A Little Bit of India

23 07 2007

I’m wandering a little further afield today, but eating local doesn’t mean it can’t be a little exotic! We love Indian food, but ever since Sunrise (on Riverside) was replaced by yet another Mexican chain restaurant, we’ve mostly had to make it ourselves. Not that there’s anything wrong with that, but it might seem a bit intimidating at first.

There are Patak’s cooking sauces, curry pastes and chutneys to get you started, but they are based in England and are part of Melting Pot Foods, LLC here in the US which is based in Delaware and a wholly-owned subsidiary of Hormel Foods and had net sales of nearly $6 million in 2006. Let’s spread some wealth around, shall we?

Taaza whole milk yogurt

Down in Sammamish, Washington we have Meghana Foods, Inc. who make a line of Indian food products going by the brand Taaza. They make cooking sauces, chutneys, spices, rice mix and ghee. Shop online or check out their extensive list of stores. I bought their ghee at an international market south of Seattle and this yogurt came from Haggen in Burlington.

Another Indian food which you might not be inclined to make yourself is paneer. Appel Farms in Ferndale can make it for you! I’ve found their paneer at the co-op and again at Haggen occasionally. (Appel Farms also makes quark which can be tricky to find. Find it at the co-op as well.) If you want to make your own paneer with some wonderful local milk, you will find a recipe with beautiful photographic instruction at Mahanandi.

What about the spices? Well, spices have been traded around the world for centuries so they’re not really part of the new problem with industrial food transport. Besides they’re used in small quantities and keep well if kept cool, dry and whole. The best way to purchase spices would be from a small spice shop with good turnover to insure freshness. In Whatcom County, there is The Spice Hut which has an excellent variety of teas as well. Can you say Market Spice tea? 🙂 When in Seattle, spend the day at World Spice Merchants or order online.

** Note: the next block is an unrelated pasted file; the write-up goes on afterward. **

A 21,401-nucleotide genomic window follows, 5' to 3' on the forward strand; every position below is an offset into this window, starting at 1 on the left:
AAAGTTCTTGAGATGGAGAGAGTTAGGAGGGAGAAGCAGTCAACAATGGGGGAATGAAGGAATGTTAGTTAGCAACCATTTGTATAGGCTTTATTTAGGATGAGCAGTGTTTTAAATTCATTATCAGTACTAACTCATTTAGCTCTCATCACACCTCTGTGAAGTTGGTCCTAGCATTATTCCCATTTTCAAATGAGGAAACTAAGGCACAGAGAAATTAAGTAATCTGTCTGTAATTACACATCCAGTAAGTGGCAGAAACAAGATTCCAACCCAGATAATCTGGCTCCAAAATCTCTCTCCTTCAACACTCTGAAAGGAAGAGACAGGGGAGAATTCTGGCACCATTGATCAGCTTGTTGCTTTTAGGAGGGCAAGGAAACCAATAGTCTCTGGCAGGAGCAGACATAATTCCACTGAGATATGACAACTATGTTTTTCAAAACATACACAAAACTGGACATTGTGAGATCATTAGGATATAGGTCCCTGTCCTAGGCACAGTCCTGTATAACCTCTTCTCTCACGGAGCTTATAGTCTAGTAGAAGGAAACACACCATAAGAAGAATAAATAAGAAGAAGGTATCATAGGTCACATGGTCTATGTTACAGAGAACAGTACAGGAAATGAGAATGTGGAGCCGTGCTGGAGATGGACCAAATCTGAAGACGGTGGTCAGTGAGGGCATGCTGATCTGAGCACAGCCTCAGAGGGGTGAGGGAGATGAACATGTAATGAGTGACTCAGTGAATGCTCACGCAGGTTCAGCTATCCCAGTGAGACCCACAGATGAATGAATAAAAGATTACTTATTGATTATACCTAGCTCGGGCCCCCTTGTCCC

Oh dear, I really shouldn’t have opened that page. Luckily we got that tree off the driveway so the UPS guy doesn’t have to hang the parcel off the branch again!

Namaste.

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5 responses

25 07 2007
Barbara Miles

Hi there Saara! Are you sedge laptop from RFC? I lurked there for several years, and always enjoyed your posts – a girl who can make gourmet meals over a Coleman stove! How impressive your skills are! Nice to hear about you again – Fosco’s little column is where I found you name – I always loved whatever he shared, too. Keep up the good work! I was always sorry my husband and I were too old to drive to Wenatchee for the wedding of Kilikini and the Fat Man – I would love to have shown up with a cake! Take care!

Barbara

25 07 2007
Saara

Howdy Barbara! Yes, one and the same. What a good memory too, it’s been years since I’ve posted to RFC! I’m still active in ABF as is Fosco. Thanks for the nice comments, you’re making me blush. The wedding was great fun! You should have showed up with a cake, as it was, I made them a carrot cake and I think it was munched up. They didn’t even know it was good for them! 😉
Thanks for commenting and I hope you keep reading!

25 07 2007
Fosco

Holy crap! This is huge. Someone whom I don’t even know is reading my blog! Barbara, I love you. Please leave me a comment sometime.

As for the carrot cake, Saara. We were all far too drunk to even care if it was good for us.;-) But I do remember enjoying it.

18 10 2007
sarah gray

I can’t believe that stuff is kosher!
(I am having a great time reading your blog, btw!~)

19 10 2007
Saara

Thanks, Sarah! I’m glad you’re enjoying it. Kosher and halal are good features in a product in my opinion. Not so much for the blessing, but for the rules. Halal meats are by default organic, for example.

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